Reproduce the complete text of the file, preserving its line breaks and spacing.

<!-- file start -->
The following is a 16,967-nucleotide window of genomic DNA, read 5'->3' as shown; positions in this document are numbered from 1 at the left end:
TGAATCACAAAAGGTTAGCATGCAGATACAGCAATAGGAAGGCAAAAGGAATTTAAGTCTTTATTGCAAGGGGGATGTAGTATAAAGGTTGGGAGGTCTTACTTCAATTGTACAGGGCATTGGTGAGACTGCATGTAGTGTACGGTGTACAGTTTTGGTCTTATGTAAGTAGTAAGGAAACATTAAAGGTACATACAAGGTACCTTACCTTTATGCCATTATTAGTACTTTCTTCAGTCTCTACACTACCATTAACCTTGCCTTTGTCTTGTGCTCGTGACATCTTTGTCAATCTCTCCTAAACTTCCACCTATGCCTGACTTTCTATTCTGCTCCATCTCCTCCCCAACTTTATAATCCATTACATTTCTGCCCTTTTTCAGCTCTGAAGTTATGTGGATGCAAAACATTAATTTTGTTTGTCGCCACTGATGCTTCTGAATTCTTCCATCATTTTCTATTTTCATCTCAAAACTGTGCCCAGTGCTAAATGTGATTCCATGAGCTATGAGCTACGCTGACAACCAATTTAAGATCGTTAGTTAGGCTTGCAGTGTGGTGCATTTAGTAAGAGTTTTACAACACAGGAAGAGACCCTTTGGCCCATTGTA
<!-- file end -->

The following is a 16,967-nucleotide window of genomic DNA, read 5'->3' as shown; positions in this document are numbered from 1 at the left end:
TGAATCACAAAAGGTTAGCATGCAGATACAGCAATAGGAAGGCAAAAGGAATTTAAGTCTTTATTGCAAGGGGGATGTAGTATAAAGGTTGGGAGGTCTTACTTCAATTGTACAGGGCATTGGTGAGACTGCATGTAGTGTACGGTGTACAGTTTTGGTCTTATGTAAGTAGTAAGGAAACATTAAAGGTACATACAAGGTACCTTACCTTTATGCCATTATTAGTACTTTCTTCAGTCTCTACACTACCATTAACCTTGCCTTTGTCTTGTGCTCGTGACATCTTTGTCAATCTCTCCTAAACTTCCACCTATGCCTGACTTTCTATTCTGCTCCATCTCCTCCCCAACTTTATAATCCATTACATTTCTGCCCTTTTTCAGCTCTGAAGTTATGTGGATGCAAAACATTAATTTTGTTTGTCGCCACTGATGCTTCTGAATTCTTCCATCATTTTCTATTTTCATCTCAAAACTGTGCCCAGTGCTAAATGTGATTCCATGAGCTATGAGCTACGCTGACAACCAATTTAAGATCGTTAGTTAGGCTTGCAGTGTGGTGCATTTAGTAAGAGTTTTACAACACAGGAAGAGACCCTTTGGCCCATTGTA